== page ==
THERE are few if any upsides to Brexit for Ireland. But one small potential silver lining to that dark cloud is that we could become an attractive location for high-calibre jobs leaving Britain and seeking another EU location. The IDA, which did very good work attracting inward investment in the teeth of the recent recession, is again on the case here. Access to EU markets, an educated Englishspeaking workforce, respect for the rule of law, a reasonably efficient dispute-resolution system, and the 12.5pc company tax rates, are known to be advantages that this country can use.
But when it comes to getting some of those premium jobs, there are other factors which focus on the quality of life we can offer. Here it is about urban planning, traffic management, and a sense that our political leaders and administrators have a bigger-picture vision of where this country is going.
Adequate and affordable housing is crucial. This again gives yet more incentives, to add to the basic humanitarian reasons, to resolve the housing crisis which is a blight on our land right now.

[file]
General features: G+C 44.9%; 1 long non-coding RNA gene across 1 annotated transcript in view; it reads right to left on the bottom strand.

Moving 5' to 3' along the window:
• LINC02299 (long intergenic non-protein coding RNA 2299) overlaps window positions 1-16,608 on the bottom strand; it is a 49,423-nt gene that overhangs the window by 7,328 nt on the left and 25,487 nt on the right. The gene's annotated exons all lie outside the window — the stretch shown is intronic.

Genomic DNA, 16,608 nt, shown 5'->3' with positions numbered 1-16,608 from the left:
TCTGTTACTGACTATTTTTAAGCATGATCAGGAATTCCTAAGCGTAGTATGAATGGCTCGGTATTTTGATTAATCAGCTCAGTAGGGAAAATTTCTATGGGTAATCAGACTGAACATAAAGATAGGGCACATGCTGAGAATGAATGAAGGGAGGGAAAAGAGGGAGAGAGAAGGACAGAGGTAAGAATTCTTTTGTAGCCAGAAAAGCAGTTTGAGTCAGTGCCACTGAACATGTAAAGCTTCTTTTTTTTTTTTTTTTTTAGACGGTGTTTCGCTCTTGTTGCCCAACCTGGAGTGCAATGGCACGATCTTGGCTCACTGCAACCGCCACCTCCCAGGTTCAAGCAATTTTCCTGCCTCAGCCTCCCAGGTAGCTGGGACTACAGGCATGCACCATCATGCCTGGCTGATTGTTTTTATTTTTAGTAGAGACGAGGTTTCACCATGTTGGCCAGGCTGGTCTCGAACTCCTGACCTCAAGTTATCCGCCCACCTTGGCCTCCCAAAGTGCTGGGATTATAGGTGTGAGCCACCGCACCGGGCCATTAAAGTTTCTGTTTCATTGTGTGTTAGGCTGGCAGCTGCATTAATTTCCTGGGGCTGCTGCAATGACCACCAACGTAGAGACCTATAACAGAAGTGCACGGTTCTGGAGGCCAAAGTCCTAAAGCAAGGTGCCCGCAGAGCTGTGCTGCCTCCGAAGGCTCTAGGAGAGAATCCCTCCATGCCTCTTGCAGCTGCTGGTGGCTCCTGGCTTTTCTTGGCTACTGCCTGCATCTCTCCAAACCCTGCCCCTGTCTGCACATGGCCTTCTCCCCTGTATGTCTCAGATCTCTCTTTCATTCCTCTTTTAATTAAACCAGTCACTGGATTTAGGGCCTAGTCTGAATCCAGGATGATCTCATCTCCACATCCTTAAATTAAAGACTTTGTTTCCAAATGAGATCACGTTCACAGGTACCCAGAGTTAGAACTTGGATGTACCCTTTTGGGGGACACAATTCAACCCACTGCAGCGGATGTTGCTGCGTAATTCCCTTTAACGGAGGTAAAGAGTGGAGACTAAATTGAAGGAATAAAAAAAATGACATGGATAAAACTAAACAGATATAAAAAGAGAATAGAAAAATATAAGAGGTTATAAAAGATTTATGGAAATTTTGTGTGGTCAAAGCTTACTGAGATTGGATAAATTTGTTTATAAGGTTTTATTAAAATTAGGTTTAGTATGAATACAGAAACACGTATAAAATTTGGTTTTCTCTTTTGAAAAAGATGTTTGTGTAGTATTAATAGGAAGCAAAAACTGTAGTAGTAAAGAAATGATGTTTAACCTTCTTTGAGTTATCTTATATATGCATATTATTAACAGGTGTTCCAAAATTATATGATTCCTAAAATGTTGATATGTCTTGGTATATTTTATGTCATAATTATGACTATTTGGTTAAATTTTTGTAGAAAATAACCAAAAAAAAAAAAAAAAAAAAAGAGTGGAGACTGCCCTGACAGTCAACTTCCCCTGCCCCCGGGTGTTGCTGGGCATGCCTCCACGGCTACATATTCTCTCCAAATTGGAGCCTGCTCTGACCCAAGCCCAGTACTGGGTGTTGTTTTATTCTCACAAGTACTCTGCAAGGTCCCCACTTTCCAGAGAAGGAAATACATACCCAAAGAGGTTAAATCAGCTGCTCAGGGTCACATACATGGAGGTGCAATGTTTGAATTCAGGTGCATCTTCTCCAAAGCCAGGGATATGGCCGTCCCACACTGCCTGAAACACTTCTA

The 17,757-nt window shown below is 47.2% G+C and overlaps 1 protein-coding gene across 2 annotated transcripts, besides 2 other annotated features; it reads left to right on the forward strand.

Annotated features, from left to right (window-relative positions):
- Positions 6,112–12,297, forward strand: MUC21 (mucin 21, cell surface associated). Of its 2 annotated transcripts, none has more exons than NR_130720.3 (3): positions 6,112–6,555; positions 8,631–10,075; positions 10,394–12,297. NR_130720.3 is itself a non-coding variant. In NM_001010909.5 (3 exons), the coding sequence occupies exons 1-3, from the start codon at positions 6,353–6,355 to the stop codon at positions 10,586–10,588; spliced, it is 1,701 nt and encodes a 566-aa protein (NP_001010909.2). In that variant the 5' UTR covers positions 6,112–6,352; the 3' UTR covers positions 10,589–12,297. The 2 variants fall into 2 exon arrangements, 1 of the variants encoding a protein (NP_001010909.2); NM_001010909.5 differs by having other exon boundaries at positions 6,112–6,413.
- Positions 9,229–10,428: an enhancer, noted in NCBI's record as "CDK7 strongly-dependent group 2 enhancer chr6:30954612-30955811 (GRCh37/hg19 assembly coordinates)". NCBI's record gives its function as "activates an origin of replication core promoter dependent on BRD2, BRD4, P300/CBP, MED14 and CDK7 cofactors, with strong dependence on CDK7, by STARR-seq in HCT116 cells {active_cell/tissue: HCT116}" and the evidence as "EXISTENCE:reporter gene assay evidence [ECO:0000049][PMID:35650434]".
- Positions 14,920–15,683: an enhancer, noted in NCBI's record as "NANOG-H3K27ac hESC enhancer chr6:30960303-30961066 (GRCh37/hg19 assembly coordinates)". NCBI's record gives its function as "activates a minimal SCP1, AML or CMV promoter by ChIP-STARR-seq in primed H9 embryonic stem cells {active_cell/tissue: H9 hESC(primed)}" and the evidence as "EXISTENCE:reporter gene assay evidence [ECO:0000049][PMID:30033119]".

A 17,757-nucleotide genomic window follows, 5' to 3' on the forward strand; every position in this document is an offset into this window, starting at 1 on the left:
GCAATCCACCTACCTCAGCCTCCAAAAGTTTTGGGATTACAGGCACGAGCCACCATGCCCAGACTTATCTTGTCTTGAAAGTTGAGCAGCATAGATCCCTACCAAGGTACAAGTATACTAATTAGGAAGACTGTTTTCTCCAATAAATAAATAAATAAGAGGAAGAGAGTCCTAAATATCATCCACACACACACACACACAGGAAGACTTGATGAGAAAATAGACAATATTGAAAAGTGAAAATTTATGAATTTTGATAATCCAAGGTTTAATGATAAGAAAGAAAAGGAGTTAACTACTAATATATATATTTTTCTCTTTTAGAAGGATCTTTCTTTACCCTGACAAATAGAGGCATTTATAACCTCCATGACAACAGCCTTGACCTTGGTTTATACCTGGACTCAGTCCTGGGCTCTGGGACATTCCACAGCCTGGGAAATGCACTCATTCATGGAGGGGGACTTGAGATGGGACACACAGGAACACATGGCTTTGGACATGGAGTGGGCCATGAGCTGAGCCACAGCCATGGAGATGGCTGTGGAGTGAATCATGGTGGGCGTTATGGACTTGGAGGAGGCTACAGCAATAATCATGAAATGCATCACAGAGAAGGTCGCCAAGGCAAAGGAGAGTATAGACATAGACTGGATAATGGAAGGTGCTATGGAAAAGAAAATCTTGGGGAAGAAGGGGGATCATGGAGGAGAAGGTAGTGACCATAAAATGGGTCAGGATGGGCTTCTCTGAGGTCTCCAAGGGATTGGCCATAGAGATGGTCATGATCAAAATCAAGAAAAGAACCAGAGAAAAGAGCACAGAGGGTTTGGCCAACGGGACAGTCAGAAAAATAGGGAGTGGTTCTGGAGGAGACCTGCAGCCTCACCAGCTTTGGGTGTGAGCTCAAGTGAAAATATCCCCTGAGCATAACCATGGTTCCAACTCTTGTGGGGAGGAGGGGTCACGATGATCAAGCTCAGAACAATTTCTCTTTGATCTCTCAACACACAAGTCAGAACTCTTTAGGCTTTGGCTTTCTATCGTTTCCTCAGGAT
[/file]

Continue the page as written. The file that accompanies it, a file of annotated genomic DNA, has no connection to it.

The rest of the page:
The alarming gaps in our public transport systems, when compared with other EU member states, is another issue which must be tackled. In this newspaper today, senior IDA executives speak frankly of the need to address these and other issues.
Ever the pragmatists, they accept that the Government is grappling with legacy issues, after years of recession when money was not available for infrastructural investment. Our difficulties cannot be resolved overnight – but the production of credible plans to tackle them, and evidence of progress in doing so, would be a very good start.